An article published in the Lancet (11/11/23) argues that the UK government’s incompetent handling of the initial COVID-19 outbreak, as exposed by the ongoing public inquiry, led to many of the over 230,000 deaths being preventable.
Despite early WHO warnings in January 2020, the UK government was overly confident it could handle the threat. Boris Johnson then took a 2 week holiday during a critical period in mid-February when sustained transmission was occurring in the UK.
By late February, officials warned a pandemic was likely, yet Johnson and his advisors still failed to engage. It was not until March 13 that the government realized the NHS would be overwhelmed without lockdown. Johnson remained skeptical of lockdown’s benefits.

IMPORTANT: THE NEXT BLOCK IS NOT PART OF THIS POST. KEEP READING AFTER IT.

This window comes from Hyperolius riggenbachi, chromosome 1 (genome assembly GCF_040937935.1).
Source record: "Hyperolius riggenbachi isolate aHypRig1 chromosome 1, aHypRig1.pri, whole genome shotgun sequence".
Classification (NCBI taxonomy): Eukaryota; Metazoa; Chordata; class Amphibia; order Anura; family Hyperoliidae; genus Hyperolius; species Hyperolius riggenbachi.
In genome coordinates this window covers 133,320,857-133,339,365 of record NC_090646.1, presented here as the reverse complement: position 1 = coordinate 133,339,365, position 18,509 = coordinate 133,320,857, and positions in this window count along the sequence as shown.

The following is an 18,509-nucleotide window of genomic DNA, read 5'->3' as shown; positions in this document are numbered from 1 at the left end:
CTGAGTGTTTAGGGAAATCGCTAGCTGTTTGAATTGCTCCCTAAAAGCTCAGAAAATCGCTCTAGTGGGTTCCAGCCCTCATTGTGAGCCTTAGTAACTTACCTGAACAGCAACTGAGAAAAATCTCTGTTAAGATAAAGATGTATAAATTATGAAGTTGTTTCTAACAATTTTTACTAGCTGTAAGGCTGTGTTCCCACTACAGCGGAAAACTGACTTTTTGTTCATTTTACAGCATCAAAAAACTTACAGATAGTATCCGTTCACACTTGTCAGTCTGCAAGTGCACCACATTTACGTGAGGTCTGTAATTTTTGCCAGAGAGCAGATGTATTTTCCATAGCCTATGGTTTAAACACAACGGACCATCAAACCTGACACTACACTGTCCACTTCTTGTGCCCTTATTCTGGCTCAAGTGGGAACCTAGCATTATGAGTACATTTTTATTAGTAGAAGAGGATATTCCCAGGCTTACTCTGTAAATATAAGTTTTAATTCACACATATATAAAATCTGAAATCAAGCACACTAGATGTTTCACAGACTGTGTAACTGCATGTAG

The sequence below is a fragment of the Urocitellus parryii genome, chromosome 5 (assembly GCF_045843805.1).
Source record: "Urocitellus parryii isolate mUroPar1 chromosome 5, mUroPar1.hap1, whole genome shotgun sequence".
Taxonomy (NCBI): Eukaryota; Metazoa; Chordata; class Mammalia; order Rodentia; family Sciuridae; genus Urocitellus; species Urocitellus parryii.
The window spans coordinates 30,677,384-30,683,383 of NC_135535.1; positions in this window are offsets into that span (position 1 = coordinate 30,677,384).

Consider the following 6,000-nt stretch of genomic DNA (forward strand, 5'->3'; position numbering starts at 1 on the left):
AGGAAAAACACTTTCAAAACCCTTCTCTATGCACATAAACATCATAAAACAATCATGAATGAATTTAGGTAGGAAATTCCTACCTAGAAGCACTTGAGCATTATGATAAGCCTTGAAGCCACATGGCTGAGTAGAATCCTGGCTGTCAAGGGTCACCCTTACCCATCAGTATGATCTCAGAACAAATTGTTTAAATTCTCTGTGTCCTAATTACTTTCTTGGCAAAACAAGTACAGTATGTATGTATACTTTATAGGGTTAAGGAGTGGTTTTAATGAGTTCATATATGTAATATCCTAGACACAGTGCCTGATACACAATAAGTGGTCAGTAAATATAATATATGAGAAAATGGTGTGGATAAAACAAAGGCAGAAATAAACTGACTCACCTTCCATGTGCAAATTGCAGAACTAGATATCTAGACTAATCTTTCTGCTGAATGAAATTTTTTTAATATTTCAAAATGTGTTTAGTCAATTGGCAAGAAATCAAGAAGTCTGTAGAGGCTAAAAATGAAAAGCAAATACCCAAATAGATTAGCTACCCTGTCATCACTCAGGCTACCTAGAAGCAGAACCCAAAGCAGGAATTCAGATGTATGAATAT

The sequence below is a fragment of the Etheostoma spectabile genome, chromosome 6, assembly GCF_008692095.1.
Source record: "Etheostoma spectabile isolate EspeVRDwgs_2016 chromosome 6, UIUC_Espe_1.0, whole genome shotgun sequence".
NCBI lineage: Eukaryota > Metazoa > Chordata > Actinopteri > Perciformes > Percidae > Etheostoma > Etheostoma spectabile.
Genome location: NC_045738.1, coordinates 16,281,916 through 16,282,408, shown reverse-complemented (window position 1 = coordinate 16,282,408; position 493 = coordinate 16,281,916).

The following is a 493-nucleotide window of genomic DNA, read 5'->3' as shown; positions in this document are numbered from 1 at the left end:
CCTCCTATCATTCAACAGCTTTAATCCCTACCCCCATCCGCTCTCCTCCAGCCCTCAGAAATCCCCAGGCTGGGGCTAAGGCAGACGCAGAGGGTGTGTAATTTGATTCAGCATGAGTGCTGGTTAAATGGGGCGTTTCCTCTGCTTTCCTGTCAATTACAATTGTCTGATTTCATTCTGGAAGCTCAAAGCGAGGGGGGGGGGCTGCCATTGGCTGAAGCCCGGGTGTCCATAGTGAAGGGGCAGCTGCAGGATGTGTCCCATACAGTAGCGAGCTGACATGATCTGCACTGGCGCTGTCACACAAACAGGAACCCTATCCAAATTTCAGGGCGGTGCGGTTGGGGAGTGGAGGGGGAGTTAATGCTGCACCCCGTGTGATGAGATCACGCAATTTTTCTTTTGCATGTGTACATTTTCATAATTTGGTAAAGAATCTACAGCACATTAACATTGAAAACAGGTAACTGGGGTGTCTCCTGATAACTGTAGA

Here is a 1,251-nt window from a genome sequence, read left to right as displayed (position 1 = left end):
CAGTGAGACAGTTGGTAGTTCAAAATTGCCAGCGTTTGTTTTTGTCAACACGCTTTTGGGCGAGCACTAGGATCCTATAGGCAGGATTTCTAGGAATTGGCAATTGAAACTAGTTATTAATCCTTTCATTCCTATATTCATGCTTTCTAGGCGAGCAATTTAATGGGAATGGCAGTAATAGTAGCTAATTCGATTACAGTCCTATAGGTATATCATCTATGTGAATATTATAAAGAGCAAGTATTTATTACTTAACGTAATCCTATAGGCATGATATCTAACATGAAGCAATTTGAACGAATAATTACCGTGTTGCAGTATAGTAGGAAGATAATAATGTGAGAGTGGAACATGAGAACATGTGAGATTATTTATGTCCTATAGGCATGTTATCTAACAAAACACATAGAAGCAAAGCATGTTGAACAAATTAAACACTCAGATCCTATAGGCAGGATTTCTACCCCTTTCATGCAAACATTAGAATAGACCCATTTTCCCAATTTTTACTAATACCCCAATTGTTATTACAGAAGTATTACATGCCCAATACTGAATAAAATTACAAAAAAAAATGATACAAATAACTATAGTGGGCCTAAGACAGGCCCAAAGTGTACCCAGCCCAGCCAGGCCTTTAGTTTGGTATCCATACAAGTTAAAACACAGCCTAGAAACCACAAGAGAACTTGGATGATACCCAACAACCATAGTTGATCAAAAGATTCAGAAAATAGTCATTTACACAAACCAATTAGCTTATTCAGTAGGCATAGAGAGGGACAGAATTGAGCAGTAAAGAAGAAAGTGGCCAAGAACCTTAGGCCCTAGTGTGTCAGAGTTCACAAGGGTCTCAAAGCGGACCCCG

The UK only locked down on March 23. Government officials have expressed dismay that the country was unprepared, calling it a “catastrophic” failure based on “disastrous groupthink.” Mitigation was pursued far too long over suppression.
Johnson’s advisor Dominic Cummings stated false assurances treated COVID like influenza, leading to a “horrifying” mistake. Officials agree they “weren’t ready” and headed for “total disaster.”
In conclusion, the inquiry has exposed lies, deception, and callous conduct by the UK government during the critical early period of the pandemic, resulting in many preventable deaths. The incompetence calls for reckoning and accountability.